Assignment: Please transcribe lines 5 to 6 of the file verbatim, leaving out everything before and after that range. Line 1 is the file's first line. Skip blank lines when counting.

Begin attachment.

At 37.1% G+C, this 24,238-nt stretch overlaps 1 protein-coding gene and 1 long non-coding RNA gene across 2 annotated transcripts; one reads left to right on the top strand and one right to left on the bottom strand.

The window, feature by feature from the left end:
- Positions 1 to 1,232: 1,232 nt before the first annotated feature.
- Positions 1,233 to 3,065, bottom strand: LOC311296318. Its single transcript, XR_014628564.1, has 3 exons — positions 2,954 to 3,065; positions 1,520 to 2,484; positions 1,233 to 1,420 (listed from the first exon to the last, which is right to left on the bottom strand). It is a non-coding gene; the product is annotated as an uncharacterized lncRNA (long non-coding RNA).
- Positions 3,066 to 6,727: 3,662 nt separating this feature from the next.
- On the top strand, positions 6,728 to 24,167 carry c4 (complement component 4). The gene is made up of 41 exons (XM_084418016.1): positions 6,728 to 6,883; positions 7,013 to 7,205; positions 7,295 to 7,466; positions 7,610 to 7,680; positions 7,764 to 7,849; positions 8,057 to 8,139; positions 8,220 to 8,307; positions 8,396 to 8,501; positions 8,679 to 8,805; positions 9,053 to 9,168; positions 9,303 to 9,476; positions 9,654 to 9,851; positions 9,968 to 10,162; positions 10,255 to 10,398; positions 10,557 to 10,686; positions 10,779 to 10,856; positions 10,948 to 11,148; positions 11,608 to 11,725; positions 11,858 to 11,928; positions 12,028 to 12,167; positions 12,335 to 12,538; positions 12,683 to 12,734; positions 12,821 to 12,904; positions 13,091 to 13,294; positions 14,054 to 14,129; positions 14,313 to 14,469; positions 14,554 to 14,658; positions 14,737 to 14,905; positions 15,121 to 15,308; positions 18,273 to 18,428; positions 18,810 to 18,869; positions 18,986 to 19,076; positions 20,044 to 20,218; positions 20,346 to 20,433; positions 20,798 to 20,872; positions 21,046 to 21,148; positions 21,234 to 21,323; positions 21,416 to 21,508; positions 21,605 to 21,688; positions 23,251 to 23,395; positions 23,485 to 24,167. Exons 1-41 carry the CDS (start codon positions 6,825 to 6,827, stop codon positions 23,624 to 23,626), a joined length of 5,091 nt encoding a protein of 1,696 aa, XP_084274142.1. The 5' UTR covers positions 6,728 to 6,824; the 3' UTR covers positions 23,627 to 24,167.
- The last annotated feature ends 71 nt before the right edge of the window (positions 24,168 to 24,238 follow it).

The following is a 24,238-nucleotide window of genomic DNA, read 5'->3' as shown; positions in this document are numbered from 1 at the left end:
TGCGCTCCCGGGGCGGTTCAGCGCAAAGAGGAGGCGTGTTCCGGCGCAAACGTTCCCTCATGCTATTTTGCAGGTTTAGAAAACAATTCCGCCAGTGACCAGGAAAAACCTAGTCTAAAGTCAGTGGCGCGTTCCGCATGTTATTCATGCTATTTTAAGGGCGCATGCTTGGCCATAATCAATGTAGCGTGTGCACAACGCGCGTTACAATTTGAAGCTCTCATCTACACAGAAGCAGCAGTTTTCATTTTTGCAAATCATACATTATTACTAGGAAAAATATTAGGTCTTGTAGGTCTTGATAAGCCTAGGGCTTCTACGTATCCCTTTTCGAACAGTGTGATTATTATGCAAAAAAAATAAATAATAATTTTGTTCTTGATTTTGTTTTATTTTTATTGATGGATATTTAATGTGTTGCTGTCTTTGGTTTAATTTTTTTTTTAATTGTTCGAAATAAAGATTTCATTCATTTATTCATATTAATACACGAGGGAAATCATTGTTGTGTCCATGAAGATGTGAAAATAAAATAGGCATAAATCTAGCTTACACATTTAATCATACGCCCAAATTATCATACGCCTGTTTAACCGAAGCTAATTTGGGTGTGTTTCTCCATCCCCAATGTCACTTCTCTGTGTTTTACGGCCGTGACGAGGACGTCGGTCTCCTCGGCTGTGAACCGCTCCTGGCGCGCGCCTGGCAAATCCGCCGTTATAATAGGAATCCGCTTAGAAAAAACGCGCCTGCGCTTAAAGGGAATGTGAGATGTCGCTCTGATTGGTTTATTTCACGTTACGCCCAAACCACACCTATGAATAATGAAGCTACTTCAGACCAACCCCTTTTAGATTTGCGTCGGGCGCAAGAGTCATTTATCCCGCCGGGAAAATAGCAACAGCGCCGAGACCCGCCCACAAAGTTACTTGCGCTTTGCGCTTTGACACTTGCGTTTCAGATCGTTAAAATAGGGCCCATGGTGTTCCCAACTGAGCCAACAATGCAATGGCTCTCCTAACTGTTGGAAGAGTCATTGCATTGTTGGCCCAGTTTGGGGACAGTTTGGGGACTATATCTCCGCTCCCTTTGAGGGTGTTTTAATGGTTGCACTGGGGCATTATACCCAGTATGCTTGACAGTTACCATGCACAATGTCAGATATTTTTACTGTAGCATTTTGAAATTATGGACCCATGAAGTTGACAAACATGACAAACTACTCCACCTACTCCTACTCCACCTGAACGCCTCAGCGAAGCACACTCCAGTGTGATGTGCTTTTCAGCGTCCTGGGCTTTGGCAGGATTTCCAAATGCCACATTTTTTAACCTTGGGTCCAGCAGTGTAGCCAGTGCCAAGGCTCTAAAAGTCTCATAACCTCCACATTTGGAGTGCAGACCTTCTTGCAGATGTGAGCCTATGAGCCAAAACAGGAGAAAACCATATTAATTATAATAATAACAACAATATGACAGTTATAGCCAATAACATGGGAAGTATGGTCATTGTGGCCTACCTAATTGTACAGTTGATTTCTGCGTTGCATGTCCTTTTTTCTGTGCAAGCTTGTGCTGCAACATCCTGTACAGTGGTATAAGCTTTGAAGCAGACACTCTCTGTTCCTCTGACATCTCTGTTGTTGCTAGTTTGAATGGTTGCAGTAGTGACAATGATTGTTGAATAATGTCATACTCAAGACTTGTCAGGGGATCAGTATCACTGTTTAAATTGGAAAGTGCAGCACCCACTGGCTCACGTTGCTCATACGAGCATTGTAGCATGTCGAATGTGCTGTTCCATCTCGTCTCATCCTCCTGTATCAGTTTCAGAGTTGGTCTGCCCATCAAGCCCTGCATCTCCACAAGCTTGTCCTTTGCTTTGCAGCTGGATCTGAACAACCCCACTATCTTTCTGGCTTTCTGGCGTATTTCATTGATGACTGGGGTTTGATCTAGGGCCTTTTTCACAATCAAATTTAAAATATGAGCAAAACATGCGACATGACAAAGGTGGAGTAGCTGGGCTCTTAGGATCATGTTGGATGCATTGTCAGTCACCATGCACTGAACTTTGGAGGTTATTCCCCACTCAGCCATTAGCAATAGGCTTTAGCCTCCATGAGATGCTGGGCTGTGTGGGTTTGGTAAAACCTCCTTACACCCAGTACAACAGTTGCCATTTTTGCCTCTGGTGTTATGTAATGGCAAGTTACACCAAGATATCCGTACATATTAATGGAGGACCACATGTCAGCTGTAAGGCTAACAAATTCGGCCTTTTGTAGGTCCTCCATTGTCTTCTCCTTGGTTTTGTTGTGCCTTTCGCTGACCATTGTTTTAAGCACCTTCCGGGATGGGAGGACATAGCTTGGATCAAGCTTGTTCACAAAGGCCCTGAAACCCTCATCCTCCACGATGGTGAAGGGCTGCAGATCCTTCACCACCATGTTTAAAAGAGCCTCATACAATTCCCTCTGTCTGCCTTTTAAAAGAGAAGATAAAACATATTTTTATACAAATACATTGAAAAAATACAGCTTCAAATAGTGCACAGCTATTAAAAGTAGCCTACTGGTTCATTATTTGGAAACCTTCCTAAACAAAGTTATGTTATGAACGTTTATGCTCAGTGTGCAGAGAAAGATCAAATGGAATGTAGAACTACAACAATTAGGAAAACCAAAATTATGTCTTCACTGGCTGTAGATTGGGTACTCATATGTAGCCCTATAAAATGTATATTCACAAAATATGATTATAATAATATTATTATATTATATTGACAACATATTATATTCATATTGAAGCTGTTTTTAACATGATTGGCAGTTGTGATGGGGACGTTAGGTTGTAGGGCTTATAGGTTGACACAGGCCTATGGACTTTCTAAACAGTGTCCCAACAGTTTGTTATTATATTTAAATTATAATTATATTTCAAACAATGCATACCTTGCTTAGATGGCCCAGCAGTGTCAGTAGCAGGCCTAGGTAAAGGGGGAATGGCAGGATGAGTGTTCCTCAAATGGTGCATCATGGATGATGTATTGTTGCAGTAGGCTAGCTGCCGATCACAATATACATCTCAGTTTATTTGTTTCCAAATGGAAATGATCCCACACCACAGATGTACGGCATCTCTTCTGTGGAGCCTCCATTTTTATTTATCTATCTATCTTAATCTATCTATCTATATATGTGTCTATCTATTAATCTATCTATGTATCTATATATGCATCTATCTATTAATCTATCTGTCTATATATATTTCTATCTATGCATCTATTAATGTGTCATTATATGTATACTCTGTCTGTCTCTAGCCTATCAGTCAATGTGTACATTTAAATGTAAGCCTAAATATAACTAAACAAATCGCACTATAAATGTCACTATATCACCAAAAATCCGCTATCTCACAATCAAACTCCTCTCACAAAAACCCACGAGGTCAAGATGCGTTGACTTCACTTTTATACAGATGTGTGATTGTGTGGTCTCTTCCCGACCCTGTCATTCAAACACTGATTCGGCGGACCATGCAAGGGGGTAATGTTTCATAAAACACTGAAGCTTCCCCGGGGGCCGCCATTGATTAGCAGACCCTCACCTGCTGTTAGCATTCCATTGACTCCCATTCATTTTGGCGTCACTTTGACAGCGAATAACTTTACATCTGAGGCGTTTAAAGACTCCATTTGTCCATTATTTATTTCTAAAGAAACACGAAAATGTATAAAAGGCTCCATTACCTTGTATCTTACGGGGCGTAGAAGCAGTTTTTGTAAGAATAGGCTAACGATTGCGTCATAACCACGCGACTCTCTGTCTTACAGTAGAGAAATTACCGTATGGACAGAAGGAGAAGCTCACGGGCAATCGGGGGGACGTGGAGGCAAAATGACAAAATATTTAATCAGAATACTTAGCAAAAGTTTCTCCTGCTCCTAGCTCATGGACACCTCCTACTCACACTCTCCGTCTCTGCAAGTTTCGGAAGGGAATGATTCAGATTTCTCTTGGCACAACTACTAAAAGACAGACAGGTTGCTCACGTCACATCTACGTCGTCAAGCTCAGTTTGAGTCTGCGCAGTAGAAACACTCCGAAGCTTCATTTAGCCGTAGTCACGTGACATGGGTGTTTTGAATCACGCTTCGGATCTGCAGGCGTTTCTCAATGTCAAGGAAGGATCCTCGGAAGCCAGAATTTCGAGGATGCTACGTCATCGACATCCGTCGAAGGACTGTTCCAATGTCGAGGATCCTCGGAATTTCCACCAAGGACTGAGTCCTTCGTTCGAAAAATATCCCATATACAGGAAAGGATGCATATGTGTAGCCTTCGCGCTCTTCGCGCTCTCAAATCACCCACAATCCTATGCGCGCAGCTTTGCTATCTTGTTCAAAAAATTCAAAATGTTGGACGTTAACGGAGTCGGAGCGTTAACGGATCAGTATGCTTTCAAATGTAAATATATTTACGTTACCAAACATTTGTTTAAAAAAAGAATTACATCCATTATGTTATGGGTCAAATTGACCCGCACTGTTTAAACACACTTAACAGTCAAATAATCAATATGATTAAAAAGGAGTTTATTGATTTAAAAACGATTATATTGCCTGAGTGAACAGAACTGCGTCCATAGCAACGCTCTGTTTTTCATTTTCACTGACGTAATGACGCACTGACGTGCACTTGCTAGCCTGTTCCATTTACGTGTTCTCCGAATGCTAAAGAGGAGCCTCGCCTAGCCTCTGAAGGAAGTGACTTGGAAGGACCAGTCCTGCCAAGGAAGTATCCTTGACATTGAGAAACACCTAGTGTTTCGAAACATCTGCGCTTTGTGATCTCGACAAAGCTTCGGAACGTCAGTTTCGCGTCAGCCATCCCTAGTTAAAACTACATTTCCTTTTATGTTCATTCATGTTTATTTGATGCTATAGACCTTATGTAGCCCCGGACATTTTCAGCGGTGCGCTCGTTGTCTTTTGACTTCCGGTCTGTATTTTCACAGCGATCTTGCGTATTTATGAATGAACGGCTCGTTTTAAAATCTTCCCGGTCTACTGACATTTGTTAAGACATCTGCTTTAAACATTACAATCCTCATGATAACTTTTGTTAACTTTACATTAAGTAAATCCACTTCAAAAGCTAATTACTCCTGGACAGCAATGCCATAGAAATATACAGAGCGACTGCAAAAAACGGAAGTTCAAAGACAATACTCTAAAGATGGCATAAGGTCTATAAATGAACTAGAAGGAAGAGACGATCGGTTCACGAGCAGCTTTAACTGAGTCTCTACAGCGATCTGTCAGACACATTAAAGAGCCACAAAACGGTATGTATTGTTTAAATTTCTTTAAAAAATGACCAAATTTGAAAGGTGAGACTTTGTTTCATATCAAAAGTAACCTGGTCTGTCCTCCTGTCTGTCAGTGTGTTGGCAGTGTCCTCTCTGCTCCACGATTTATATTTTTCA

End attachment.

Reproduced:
- Positions 3,066 to 6,727: 3,662 nt separating this feature from the next.
- On the top strand, positions 6,728 to 24,167 carry c4 (complement component 4). The gene is made up of 41 exons (XM_084418016.1): positions 6,728 to 6,883; positions 7,013 to 7,205; positions 7,295 to 7,466; positions 7,610 to 7,680; positions 7,764 to 7,849; positions 8,057 to 8,139; positions 8,220 to 8,307; positions 8,396 to 8,501; positions 8,679 to 8,805; positions 9,053 to 9,168; positions 9,303 to 9,476; positions 9,654 to 9,851; positions 9,968 to 10,162; positions 10,255 to 10,398; positions 10,557 to 10,686; positions 10,779 to 10,856; positions 10,948 to 11,148; positions 11,608 to 11,725; positions 11,858 to 11,928; positions 12,028 to 12,167; positions 12,335 to 12,538; positions 12,683 to 12,734; positions 12,821 to 12,904; positions 13,091 to 13,294; positions 14,054 to 14,129; positions 14,313 to 14,469; positions 14,554 to 14,658; positions 14,737 to 14,905; positions 15,121 to 15,308; positions 18,273 to 18,428; positions 18,810 to 18,869; positions 18,986 to 19,076; positions 20,044 to 20,218; positions 20,346 to 20,433; positions 20,798 to 20,872; positions 21,046 to 21,148; positions 21,234 to 21,323; positions 21,416 to 21,508; positions 21,605 to 21,688; positions 23,251 to 23,395; positions 23,485 to 24,167. Exons 1-41 carry the CDS (start codon positions 6,825 to 6,827, stop codon positions 23,624 to 23,626), a joined length of 5,091 nt encoding a protein of 1,696 aa, XP_084274142.1. The 5' UTR covers positions 6,728 to 6,824; the 3' UTR covers positions 23,627 to 24,167.